From: Donna Dickson — Jun 28, 2013

One of the many reasons my husband and I live in central Mexico is we both love painting en plein air and can do so year round! Rarely is there down time due to weather. People here love to see painters….it doesn’t matter how bad it is , you always get encouraging comments . Congratulations is their favorite comment. Don’t be intimidated I tell my students you’ll be too busy painting and trying to figure out what you’re doing to worry about what people are thinking. The mere fact that you’ve got your stuff set up and pencil or brush in hand, you already look like a pro.! San Miguel de Allende

From: Karol Tucker — Jun 28, 2013

I once overheard someone sitting nearby my painting spot at an out door cafe say to his friend…It looks pretty good when you get way back away from it. I’m assuming he was talking about my hat!

From: Jack Dumont — Jun 28, 2013

I took a workshop from Frank Eber a few years ago and he was terrific–both a good teacher and a brilliant watercolorist.

From: Rick Rotante — Jun 28, 2013

Painting in public is a process all plein air painters should quickly get used to. The only way to overcome anxiety about this is -just do it – and often. I deliberately put myself out there where people could and would interrupt me. I even let some paint on my canvas (then fix it when they leave) but I do this every infrequently. The point is its very beneficial to have people watch over your shoulder. Let them talk to you. The thing we are most afraid of isn’t painting in public, its the fear that they may know more than we do or they think you stink as a painter. Trust me, You are the expert no matter what level you are at. They know nothing about how you think or the concept you’re trying to achieve. Do it now and do it often. Eventually, you won’t even notice the talkers.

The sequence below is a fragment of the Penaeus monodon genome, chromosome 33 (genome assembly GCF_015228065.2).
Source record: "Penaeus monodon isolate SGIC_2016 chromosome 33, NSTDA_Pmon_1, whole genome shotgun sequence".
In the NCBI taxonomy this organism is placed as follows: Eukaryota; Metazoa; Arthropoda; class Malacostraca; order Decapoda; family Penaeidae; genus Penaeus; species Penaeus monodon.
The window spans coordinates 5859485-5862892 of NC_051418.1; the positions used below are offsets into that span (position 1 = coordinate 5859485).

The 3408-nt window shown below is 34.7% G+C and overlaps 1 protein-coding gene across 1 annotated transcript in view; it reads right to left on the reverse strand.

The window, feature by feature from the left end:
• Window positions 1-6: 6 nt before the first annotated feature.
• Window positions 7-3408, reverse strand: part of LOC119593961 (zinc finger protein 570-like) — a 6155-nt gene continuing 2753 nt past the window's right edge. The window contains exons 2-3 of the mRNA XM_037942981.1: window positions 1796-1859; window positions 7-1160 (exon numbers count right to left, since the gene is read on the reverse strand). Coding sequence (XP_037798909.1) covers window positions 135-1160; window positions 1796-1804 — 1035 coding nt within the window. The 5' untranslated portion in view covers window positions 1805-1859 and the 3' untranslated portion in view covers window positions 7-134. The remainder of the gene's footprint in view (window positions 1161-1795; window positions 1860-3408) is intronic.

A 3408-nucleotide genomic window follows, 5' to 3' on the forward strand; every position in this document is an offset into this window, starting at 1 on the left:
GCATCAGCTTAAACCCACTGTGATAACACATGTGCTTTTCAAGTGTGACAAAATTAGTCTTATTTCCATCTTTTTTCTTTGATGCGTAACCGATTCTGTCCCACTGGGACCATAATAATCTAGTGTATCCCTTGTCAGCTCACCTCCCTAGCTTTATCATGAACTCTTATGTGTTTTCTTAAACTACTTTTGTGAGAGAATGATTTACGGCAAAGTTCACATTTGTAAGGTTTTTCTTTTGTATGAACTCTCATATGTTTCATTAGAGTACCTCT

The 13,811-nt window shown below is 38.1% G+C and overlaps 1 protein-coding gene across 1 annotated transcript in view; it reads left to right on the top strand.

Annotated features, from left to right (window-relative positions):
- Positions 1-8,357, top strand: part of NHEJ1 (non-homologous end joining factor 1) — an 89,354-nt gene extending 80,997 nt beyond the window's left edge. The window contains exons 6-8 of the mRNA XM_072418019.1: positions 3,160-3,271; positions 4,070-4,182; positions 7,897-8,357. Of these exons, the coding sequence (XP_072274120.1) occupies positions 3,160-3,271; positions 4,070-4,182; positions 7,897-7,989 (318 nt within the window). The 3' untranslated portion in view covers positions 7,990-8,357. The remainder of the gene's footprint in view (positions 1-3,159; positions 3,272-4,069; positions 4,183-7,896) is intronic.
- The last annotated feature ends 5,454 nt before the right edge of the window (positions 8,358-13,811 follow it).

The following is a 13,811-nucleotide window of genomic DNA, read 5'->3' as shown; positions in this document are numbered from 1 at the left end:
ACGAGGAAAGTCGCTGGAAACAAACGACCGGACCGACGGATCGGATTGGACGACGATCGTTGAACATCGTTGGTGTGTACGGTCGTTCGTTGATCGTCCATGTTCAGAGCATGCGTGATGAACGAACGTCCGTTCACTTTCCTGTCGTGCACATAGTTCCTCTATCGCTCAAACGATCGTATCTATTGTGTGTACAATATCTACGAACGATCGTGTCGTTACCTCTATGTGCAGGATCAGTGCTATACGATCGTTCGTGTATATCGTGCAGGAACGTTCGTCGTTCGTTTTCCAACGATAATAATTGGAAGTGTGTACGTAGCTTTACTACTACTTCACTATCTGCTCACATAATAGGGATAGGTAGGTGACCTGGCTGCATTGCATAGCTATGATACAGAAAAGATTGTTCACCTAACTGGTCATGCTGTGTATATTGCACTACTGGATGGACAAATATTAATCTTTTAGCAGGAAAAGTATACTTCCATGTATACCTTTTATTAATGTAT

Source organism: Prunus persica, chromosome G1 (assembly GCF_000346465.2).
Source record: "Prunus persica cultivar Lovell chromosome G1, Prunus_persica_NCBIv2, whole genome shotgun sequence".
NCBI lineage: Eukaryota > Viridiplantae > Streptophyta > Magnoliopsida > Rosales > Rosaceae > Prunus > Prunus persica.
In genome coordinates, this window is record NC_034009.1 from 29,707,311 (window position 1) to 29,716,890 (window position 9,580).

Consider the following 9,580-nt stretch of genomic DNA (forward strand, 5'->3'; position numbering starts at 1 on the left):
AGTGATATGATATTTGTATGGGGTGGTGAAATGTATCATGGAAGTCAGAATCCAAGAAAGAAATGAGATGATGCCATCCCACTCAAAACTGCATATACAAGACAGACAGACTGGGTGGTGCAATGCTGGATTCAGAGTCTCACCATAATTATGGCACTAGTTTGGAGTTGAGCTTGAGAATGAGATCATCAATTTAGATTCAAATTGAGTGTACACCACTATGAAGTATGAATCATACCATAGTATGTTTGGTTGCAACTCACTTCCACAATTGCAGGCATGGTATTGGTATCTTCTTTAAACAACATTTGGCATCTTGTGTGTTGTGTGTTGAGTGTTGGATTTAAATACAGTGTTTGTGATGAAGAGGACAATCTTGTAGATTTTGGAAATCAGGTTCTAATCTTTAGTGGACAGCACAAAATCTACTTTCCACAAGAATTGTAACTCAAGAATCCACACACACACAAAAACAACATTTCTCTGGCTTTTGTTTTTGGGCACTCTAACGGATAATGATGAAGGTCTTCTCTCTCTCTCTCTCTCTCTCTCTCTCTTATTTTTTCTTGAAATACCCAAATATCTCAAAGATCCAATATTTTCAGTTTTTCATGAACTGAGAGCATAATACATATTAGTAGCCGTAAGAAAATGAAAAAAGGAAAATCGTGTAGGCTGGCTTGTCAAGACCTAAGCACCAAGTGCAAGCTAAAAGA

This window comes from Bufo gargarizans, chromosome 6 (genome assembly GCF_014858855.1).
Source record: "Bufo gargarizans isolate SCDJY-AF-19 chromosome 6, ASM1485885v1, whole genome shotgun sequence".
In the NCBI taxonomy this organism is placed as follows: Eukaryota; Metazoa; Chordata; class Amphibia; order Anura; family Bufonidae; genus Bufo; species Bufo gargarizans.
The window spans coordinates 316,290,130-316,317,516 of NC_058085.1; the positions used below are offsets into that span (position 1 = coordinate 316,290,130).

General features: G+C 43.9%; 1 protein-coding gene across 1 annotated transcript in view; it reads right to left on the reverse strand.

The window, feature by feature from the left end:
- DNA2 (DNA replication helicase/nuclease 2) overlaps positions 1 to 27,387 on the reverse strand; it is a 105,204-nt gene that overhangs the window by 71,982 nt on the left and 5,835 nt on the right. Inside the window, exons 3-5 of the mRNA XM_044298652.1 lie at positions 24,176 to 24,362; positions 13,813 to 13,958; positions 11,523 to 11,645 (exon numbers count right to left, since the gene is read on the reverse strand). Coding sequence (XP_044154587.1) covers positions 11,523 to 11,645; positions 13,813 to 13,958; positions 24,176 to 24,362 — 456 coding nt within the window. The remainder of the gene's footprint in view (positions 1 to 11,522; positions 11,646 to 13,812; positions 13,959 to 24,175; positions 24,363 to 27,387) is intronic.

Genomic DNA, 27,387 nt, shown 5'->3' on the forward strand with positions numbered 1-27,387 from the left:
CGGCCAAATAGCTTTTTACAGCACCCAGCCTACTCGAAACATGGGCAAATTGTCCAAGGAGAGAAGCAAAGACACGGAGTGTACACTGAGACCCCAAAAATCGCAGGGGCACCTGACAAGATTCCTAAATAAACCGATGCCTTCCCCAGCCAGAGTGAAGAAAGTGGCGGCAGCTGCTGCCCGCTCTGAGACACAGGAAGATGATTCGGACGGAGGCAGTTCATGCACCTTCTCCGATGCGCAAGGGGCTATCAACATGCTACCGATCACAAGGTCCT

From: Elizabeth Pudsey — Jun 28, 2013

I have painted plein-air for 30 years. Nearly 20 teaching, wandering the local countryside. So many times I have said many of things you are talking about, big hats, the buddy or group painting. This a must today for women, I have also taken my large dog (black Lab) along. One thing I have encouraged is “no”canned pop and do not make eye contact. Then you have entered into a discussion of some sort. This draws away, valuable “light” time, shadows change and paint dries. Cellphones today are an asset for female painters out alone or with a buddy.

From: Michel St. Hilaire — Jun 28, 2013

I agree about painting in public. It’s sometimes irritating to have people drop by and state the dumbest thoughts… like “did you paint that?” Or, “when you’re done you should come to my house, it needs a paint job… haha.”

From: F.X. Rosica — Jun 28, 2013

I have a tip for those who need or enjoy privacy while En Plein Air. Just put a “tip jar” on or near your easel with a large enough sign for approachers to see. It works for me in crowded areas where I need more concentration in my work. Occasionally I even get a $1 or two…..enough for a coffee!

From: Maxx Maxted — Jun 28, 2013

Everybody is an ‘expert’ in their own minds. ‘…. but personally I can’t even draw a straight line’ -as if that is anything to do with Art. But it gives one the opportunity to point out that there are no straight lines in nature.

From: Edna V. Hildebrandt — Jun 28, 2013

My daughters Lydia, Alice and I participated in plein air painting sponsored by the Mcdougall Cottage in Grand River Cambridge County, Ontario. It was my first time to do landscape plein air. It was a beautiful day and we picked a location in the park along side the Grand River. There is a look out with a concrete path where people can walk and ride there bikes fenced on the side of the river. On this section of the river you can see two bridges on opposite sides. It is a beautiful site and both sides are idyllic for painting. The “great Bard” could have had been inspired to write his dramas. So there is no place more public than where we were. People of all ages stopped to look and even their pets looked on. Some of them just looked and walk on but others looked and conversed with us encouraging us and raising us. Some gave their thumbs up. We thanked them for their praises and conversed with them. Some came with their cameras. I think that if we concentrate on our painting while talking pleasantly with people encourages us more. No one made remarks to disparage my work only encouraging me to continue. It is very inspiring and challenging at the same time. Strong gusts of wind were drying out my paints as quickly as I could put apply them on canvas. It is a good learning exercise and would not hesitate to participate again in groups but not going alone on my own.

From: Jane Ross — Jun 28, 2013

This one really made me laugh! Also, some of your pieces make me think that much of what you say re: art and artists applies to writing and writers.

From: Ed Hoiles — Jun 28, 2013

Thanks for the click back on Frank Eber. I have a print of a wet street scene by Ralph Avery. Remarkable likeness of style, colorization, so forth.

From: Diane — Jun 28, 2013